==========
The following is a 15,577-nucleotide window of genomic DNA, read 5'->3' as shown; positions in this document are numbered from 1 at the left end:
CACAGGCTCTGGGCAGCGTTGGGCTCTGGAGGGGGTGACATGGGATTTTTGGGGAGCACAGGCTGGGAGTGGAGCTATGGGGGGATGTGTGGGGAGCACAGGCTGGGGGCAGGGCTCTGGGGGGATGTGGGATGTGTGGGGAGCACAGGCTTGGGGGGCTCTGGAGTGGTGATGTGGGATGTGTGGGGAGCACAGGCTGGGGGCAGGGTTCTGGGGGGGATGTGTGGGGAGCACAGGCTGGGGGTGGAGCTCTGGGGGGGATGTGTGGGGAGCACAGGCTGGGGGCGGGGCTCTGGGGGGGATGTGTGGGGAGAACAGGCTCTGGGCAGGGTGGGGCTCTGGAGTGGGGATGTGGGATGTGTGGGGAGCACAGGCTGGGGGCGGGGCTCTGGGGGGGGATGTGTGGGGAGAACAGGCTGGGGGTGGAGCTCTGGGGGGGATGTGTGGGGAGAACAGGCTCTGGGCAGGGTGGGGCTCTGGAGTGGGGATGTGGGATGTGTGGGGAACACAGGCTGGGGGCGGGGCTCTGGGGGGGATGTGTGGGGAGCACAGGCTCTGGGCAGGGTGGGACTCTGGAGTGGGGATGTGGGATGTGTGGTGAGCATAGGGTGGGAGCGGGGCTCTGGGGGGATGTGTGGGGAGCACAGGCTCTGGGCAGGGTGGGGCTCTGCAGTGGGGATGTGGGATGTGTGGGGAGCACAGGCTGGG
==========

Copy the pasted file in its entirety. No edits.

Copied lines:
The following is a 15,577-nucleotide window of genomic DNA, read 5'->3' as shown; positions in this document are numbered from 1 at the left end:
CACAGGCTCTGGGCAGCGTTGGGCTCTGGAGGGGGTGACATGGGATTTTTGGGGAGCACAGGCTGGGAGTGGAGCTATGGGGGGATGTGTGGGGAGCACAGGCTGGGGGCAGGGCTCTGGGGGGATGTGGGATGTGTGGGGAGCACAGGCTTGGGGGGCTCTGGAGTGGTGATGTGGGATGTGTGGGGAGCACAGGCTGGGGGCAGGGTTCTGGGGGGGATGTGTGGGGAGCACAGGCTGGGGGTGGAGCTCTGGGGGGGATGTGTGGGGAGCACAGGCTGGGGGCGGGGCTCTGGGGGGGATGTGTGGGGAGAACAGGCTCTGGGCAGGGTGGGGCTCTGGAGTGGGGATGTGGGATGTGTGGGGAGCACAGGCTGGGGGCGGGGCTCTGGGGGGGGATGTGTGGGGAGAACAGGCTGGGGGTGGAGCTCTGGGGGGGATGTGTGGGGAGAACAGGCTCTGGGCAGGGTGGGGCTCTGGAGTGGGGATGTGGGATGTGTGGGGAACACAGGCTGGGGGCGGGGCTCTGGGGGGGATGTGTGGGGAGCACAGGCTCTGGGCAGGGTGGGACTCTGGAGTGGGGATGTGGGATGTGTGGTGAGCATAGGGTGGGAGCGGGGCTCTGGGGGGATGTGTGGGGAGCACAGGCTCTGGGCAGGGTGGGGCTCTGCAGTGGGGATGTGGGATGTGTGGGGAGCACAGGCTGGG